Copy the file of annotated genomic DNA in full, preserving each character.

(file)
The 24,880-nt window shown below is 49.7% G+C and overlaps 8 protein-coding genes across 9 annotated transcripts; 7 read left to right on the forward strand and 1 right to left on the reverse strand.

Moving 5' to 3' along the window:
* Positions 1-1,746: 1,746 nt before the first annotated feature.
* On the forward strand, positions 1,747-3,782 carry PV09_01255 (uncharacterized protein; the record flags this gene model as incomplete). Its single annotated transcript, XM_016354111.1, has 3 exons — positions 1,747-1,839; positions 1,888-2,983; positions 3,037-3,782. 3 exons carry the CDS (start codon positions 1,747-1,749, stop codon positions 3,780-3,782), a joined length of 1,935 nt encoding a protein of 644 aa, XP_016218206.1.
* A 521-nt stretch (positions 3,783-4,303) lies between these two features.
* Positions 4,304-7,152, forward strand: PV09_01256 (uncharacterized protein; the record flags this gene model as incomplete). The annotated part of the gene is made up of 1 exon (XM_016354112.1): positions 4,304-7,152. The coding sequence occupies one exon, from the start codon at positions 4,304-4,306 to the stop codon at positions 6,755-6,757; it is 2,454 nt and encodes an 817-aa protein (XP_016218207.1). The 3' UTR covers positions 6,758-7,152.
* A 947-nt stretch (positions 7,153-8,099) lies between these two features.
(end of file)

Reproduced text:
The 24,880-nt window shown below is 49.7% G+C and overlaps 8 protein-coding genes across 9 annotated transcripts; 7 read left to right on the forward strand and 1 right to left on the reverse strand.

Moving 5' to 3' along the window:
* Positions 1-1,746: 1,746 nt before the first annotated feature.
* On the forward strand, positions 1,747-3,782 carry PV09_01255 (uncharacterized protein; the record flags this gene model as incomplete). Its single annotated transcript, XM_016354111.1, has 3 exons — positions 1,747-1,839; positions 1,888-2,983; positions 3,037-3,782. 3 exons carry the CDS (start codon positions 1,747-1,749, stop codon positions 3,780-3,782), a joined length of 1,935 nt encoding a protein of 644 aa, XP_016218206.1.
* A 521-nt stretch (positions 3,783-4,303) lies between these two features.
* Positions 4,304-7,152, forward strand: PV09_01256 (uncharacterized protein; the record flags this gene model as incomplete). The annotated part of the gene is made up of 1 exon (XM_016354112.1): positions 4,304-7,152. The coding sequence occupies one exon, from the start codon at positions 4,304-4,306 to the stop codon at positions 6,755-6,757; it is 2,454 nt and encodes an 817-aa protein (XP_016218207.1). The 3' UTR covers positions 6,758-7,152.
* A 947-nt stretch (positions 7,153-8,099) lies between these two features.